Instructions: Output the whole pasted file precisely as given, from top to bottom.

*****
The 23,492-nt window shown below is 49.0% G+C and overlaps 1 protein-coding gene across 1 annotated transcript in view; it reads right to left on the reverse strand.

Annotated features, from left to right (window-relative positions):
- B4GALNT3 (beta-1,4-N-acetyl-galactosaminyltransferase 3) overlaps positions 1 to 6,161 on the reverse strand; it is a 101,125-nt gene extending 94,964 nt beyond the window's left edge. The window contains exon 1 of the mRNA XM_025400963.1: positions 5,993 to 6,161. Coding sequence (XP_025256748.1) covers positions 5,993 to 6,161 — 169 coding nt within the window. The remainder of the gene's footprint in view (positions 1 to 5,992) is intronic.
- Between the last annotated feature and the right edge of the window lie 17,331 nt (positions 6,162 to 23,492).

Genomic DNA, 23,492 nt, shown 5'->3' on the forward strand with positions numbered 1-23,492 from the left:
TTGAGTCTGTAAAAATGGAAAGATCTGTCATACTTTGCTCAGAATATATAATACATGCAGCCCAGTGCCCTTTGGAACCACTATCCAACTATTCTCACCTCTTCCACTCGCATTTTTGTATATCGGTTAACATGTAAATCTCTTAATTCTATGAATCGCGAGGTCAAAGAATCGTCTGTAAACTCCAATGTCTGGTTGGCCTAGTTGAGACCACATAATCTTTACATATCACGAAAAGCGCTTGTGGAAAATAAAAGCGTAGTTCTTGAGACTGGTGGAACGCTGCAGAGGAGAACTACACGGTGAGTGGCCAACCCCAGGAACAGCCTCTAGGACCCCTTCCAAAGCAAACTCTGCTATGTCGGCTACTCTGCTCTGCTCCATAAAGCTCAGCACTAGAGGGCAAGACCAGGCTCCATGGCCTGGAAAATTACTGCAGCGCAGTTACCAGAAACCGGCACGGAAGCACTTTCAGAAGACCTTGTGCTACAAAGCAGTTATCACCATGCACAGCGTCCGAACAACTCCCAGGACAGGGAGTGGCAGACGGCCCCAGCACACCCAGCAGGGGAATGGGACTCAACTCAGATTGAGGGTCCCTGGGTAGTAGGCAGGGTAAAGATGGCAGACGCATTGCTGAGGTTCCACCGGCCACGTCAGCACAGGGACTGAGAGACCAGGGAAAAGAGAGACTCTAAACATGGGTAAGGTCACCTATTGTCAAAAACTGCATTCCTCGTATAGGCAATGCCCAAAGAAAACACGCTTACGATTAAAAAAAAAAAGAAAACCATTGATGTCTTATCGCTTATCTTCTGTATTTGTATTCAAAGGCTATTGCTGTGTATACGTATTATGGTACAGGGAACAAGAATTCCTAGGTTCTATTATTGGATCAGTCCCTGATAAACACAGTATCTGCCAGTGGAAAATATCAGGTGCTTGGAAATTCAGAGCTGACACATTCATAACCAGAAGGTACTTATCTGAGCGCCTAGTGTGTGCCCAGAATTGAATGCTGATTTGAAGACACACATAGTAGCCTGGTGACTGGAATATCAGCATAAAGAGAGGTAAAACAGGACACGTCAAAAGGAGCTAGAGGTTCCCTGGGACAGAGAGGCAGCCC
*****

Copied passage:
The 23,492-nt window shown below is 49.0% G+C and overlaps 1 protein-coding gene across 1 annotated transcript in view; it reads right to left on the reverse strand.

Annotated features, from left to right (window-relative positions):
- B4GALNT3 (beta-1,4-N-acetyl-galactosaminyltransferase 3) overlaps positions 1 to 6,161 on the reverse strand; it is a 101,125-nt gene extending 94,964 nt beyond the window's left edge. The window contains exon 1 of the mRNA XM_025400963.1: positions 5,993 to 6,161. Coding sequence (XP_025256748.1) covers positions 5,993 to 6,161 — 169 coding nt within the window. The remainder of the gene's footprint in view (positions 1 to 5,992) is intronic.
- Between the last annotated feature and the right edge of the window lie 17,331 nt (positions 6,162 to 23,492).

Genomic DNA, 23,492 nt, shown 5'->3' on the forward strand with positions numbered 1-23,492 from the left:
TTGAGTCTGTAAAAATGGAAAGATCTGTCATACTTTGCTCAGAATATATAATACATGCAGCCCAGTGCCCTTTGGAACCACTATCCAACTATTCTCACCTCTTCCACTCGCATTTTTGTATATCGGTTAACATGTAAATCTCTTAATTCTATGAATCGCGAGGTCAAAGAATCGTCTGTAAACTCCAATGTCTGGTTGGCCTAGTTGAGACCACATAATCTTTACATATCACGAAAAGCGCTTGTGGAAAATAAAAGCGTAGTTCTTGAGACTGGTGGAACGCTGCAGAGGAGAACTACACGGTGAGTGGCCAACCCCAGGAACAGCCTCTAGGACCCCTTCCAAAGCAAACTCTGCTATGTCGGCTACTCTGCTCTGCTCCATAAAGCTCAGCACTAGAGGGCAAGACCAGGCTCCATGGCCTGGAAAATTACTGCAGCGCAGTTACCAGAAACCGGCACGGAAGCACTTTCAGAAGACCTTGTGCTACAAAGCAGTTATCACCATGCACAGCGTCCGAACAACTCCCAGGACAGGGAGTGGCAGACGGCCCCAGCACACCCAGCAGGGGAATGGGACTCAACTCAGATTGAGGGTCCCTGGGTAGTAGGCAGGGTAAAGATGGCAGACGCATTGCTGAGGTTCCACCGGCCACGTCAGCACAGGGACTGAGAGACCAGGGAAAAGAGAGACTCTAAACATGGGTAAGGTCACCTATTGTCAAAAACTGCATTCCTCGTATAGGCAATGCCCAAAGAAAACACGCTTACGATTAAAAAAAAAAAGAAAACCATTGATGTCTTATCGCTTATCTTCTGTATTTGTATTCAAAGGCTATTGCTGTGTATACGTATTATGGTACAGGGAACAAGAATTCCTAGGTTCTATTATTGGATCAGTCCCTGATAAACACAGTATCTGCCAGTGGAAAATATCAGGTGCTTGGAAATTCAGAGCTGACACATTCATAACCAGAAGGTACTTATCTGAGCGCCTAGTGTGTGCCCAGAATTGAATGCTGATTTGAAGACACACATAGTAGCCTGGTGACTGGAATATCAGCATAAAGAGAGGTAAAACAGGACACGTCAAAAGGAGCTAGAGGTTCCCTGGGACAGAGAGGCAGCCC